Last Updated: December 13th
This year’s Best Actress Oscar category may be filled out by a diverse mix of first-timers, Oscar veterans, and possibly even someone who’s never even acted before. And in a year as rich with great performances as 2018, there are also some exciting contenders waiting just outside the wings for a little push to make them fully-fledged Oscar nominees. We’re still in the thick of critics awards, but the first guild has now weighed in with the Screen Actors Guild nominations, shedding a bit of light on how the Best Actress Oscar category could shake out.
It should be noted that the SAG nominees rarely match up as a 1:1 with the Best Actress Oscar nominees, but last year they had all but one in common (SAG went with Judi Dench, Oscar went with Meryl Streep), and this year’s lineup of SAG nominees in this category seems like it could very well be our eventual Oscar nominees: Colman, Gaga, Close, Blunt, and McCarthy. Let’s take a closer look.
The frontrunner for Best Actress is pretty unanimous, and it was settled as soon as Fox Searchlight figured out who would be submitted for what category in Yorgos Lanthimos’ critically acclaimed comedy/drama The Favourite. BAFTA and Golden Globe-winning actress Olivia Colman delivers a powerhouse performance as Anne, Queen of Great Britain in Lanthimos’ riotous film, and while there was some discussion as to whether she’d be submitted for Lead or Supporting, Fox Searchlight ultimately decided to put Colman in Best Actress and her co-stars Emma Stone and Rachel Weisz in Supporting—both of whom are also now frontrunners in that category.
Colman’s frontrunner has been solidified by a slew of critics group awards, and by my count there’s only one other actress who has a serious shot at winning the Oscar over Colman: Lady Gaga.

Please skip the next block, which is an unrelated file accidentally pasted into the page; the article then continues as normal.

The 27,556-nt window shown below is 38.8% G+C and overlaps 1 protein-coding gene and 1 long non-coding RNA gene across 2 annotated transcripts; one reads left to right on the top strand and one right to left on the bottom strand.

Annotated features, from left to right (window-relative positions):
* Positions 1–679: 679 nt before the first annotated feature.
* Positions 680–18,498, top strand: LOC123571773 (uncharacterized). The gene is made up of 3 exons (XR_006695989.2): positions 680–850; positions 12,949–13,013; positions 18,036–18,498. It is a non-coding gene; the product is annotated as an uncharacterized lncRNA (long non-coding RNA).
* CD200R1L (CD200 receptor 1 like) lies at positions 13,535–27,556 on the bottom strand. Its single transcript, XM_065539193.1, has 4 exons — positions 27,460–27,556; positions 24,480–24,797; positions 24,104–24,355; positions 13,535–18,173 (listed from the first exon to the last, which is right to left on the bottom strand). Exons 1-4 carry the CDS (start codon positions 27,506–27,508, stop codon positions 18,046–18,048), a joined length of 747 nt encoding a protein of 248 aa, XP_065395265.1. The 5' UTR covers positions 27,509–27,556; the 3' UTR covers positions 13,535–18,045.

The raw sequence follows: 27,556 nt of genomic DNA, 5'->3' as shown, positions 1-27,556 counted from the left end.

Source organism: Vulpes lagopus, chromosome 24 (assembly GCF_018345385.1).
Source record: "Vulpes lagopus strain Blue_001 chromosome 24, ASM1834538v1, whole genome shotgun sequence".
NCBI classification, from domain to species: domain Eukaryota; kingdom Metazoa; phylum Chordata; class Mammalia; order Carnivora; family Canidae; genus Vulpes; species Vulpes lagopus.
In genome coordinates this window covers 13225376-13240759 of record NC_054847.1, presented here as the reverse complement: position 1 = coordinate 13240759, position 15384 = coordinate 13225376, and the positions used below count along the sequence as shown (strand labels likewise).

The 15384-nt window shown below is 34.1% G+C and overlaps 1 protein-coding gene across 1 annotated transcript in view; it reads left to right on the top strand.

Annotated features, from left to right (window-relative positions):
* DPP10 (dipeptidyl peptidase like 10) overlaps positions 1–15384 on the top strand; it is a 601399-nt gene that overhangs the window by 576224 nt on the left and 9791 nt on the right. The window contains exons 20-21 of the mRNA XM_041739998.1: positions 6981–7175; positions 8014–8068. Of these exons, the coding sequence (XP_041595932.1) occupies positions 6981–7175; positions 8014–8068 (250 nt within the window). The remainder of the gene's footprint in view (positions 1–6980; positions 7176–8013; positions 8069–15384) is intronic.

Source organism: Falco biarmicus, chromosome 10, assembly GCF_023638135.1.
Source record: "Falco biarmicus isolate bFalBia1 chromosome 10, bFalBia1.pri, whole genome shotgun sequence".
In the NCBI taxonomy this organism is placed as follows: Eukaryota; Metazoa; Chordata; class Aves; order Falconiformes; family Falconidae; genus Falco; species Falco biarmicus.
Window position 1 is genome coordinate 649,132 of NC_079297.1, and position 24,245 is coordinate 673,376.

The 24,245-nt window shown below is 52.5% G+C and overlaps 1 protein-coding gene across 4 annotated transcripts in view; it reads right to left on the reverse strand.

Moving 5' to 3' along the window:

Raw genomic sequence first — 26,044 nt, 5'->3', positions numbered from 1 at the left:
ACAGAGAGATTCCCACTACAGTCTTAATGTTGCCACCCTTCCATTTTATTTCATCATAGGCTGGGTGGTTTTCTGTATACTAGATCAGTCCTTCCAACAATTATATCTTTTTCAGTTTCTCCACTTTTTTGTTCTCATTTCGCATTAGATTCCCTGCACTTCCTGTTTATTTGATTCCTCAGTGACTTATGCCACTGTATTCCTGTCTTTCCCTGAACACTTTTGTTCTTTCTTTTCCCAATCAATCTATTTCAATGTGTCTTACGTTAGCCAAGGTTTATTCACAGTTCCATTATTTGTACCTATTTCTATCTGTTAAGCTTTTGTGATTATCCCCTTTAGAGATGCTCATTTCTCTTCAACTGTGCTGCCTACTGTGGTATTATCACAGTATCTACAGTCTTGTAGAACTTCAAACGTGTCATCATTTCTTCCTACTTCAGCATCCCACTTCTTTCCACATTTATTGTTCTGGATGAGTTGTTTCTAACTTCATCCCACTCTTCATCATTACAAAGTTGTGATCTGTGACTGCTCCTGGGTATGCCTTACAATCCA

Indeed, A Star Is Born is the overall Oscar frontrunner right now. It’s a box office and critical smash that’s captured the zeitgeist in a serious way, and it’s expected to pull in a lot of nominations for the upcoming Academy Awards. One such nomination that’s expected is Best Actress, with Lady Gaga turning in a truly stellar performance as the titular star—an up-and-coming songwriter who becomes a pop superstar under the mentorship of an aging musician (played by Bradley Cooper).
Gaga’s work is stunning, and her performance has been drawing raves ever since the film was unveiled on the festival circuit back in September. At this stage it’s a bit too early to start calling winners in the Oscar categories—there’s a lot of “narrative” left to be told over the next couple of months, and early frontrunners can often fall in that crucial final phase (see: The Social Network, The Revenant, Boyhood, etc.). But Colman and Gaga are undoubtedly at the top of this list.
Beyond these two, there are a number of exciting possibilities to fill out the Best Actress category. Melissa McCarthy delivers the best performance of her career in Can You Ever Forgive Me?, which I have a feeling may be a bit of a surprise Oscar hit this year. It’s a melancholic, impeccably acted true-story drama and those who love it really love it. There’s also Glenn Close in The Wife, a film that actually debuted at TIFF 2017, but Sony Pictures Classics pushed it to 2018 to better position Close in the Best Actress race. Both actresses scored SAG noms, further solidifying their places here.